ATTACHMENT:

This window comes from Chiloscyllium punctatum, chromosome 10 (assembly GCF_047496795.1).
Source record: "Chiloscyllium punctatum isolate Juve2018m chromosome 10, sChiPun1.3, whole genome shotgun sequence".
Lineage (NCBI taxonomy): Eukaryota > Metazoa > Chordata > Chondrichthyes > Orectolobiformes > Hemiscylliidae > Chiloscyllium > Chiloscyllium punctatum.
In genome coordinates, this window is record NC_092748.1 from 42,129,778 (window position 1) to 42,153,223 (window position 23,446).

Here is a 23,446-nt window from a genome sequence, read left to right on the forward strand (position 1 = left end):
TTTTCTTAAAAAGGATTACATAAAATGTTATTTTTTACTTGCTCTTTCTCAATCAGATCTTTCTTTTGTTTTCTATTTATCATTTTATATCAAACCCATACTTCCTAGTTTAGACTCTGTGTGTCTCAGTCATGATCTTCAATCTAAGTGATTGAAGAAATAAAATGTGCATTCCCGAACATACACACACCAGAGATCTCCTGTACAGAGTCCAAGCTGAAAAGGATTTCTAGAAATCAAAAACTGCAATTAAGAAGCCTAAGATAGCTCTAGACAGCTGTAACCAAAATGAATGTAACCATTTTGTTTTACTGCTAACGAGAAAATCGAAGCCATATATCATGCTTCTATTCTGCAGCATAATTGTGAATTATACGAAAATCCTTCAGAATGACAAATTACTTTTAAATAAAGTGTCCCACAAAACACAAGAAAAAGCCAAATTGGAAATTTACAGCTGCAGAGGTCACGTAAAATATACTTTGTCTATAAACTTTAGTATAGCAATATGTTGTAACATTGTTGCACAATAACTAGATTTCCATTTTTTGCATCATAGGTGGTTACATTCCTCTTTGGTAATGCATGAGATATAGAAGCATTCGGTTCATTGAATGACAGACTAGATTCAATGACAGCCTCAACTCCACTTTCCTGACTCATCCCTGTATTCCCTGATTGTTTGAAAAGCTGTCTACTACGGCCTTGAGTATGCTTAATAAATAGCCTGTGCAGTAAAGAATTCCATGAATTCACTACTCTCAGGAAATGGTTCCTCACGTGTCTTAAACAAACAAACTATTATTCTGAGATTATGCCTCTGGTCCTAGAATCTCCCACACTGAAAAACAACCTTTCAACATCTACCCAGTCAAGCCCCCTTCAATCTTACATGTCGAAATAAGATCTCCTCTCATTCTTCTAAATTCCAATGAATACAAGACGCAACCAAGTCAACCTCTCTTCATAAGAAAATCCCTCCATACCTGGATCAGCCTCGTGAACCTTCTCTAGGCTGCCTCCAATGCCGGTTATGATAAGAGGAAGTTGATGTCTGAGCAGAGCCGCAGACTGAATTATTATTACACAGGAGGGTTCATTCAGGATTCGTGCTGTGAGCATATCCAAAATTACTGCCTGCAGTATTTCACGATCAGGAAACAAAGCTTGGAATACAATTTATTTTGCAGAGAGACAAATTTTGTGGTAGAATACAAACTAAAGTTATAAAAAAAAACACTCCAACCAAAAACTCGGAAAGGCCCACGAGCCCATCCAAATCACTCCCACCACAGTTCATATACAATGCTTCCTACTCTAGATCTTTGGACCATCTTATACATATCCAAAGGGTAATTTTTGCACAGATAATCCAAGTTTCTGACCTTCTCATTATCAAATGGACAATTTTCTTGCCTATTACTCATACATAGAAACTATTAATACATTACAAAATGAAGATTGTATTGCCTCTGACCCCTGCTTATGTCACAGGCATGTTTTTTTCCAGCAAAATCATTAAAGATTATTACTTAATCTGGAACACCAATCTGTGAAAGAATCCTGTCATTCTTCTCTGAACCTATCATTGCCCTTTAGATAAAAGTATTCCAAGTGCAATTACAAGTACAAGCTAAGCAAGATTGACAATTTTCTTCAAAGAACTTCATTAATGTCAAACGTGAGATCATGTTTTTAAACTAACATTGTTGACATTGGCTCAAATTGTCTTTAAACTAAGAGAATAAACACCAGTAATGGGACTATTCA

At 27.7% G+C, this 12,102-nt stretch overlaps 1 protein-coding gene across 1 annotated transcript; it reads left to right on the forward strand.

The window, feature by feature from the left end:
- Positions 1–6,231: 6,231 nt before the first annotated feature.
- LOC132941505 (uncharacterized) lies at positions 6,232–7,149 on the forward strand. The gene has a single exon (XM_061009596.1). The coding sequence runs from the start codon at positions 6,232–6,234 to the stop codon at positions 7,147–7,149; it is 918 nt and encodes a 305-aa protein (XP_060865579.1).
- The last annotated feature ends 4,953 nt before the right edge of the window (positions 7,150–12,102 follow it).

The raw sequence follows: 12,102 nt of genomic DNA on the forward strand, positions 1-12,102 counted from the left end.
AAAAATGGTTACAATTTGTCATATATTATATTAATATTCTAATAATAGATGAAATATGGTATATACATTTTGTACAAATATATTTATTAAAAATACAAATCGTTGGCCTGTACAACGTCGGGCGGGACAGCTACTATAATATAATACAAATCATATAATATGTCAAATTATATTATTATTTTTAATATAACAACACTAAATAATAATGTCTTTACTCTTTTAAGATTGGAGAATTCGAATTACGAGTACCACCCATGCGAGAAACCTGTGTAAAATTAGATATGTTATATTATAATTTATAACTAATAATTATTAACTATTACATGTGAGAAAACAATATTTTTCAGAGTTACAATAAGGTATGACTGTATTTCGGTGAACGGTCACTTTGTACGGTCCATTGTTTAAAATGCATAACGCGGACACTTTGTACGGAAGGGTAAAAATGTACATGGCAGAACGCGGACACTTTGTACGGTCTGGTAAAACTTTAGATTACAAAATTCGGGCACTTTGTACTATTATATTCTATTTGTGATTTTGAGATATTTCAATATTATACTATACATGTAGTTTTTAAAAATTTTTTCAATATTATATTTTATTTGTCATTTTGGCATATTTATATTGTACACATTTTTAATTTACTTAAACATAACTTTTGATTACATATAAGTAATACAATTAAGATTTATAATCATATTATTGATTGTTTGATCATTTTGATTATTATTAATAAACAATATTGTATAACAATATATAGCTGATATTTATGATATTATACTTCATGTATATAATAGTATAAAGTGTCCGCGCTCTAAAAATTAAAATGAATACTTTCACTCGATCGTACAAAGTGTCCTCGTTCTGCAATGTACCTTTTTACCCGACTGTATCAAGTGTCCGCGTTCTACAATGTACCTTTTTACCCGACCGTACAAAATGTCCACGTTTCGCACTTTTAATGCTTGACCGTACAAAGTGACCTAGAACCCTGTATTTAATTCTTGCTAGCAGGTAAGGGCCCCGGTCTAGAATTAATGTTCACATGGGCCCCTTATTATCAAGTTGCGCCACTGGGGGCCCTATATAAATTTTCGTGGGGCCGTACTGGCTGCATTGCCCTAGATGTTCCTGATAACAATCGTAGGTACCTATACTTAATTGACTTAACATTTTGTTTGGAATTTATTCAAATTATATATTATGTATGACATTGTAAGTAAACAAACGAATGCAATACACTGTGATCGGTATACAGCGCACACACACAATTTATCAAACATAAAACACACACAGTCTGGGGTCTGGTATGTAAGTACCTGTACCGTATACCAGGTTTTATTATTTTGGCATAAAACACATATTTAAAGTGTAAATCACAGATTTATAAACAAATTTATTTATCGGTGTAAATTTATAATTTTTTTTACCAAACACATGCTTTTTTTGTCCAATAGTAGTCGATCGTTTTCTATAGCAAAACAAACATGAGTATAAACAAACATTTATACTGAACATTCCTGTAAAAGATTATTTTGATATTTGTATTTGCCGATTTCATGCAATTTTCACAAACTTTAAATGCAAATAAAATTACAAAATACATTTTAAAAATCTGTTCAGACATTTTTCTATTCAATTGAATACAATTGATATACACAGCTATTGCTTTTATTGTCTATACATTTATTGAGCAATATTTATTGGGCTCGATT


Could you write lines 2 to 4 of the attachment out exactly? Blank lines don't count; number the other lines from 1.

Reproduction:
Source record: "Chiloscyllium punctatum isolate Juve2018m chromosome 10, sChiPun1.3, whole genome shotgun sequence".
Lineage (NCBI taxonomy): Eukaryota > Metazoa > Chordata > Chondrichthyes > Orectolobiformes > Hemiscylliidae > Chiloscyllium > Chiloscyllium punctatum.
In genome coordinates, this window is record NC_092748.1 from 42,129,778 (window position 1) to 42,153,223 (window position 23,446).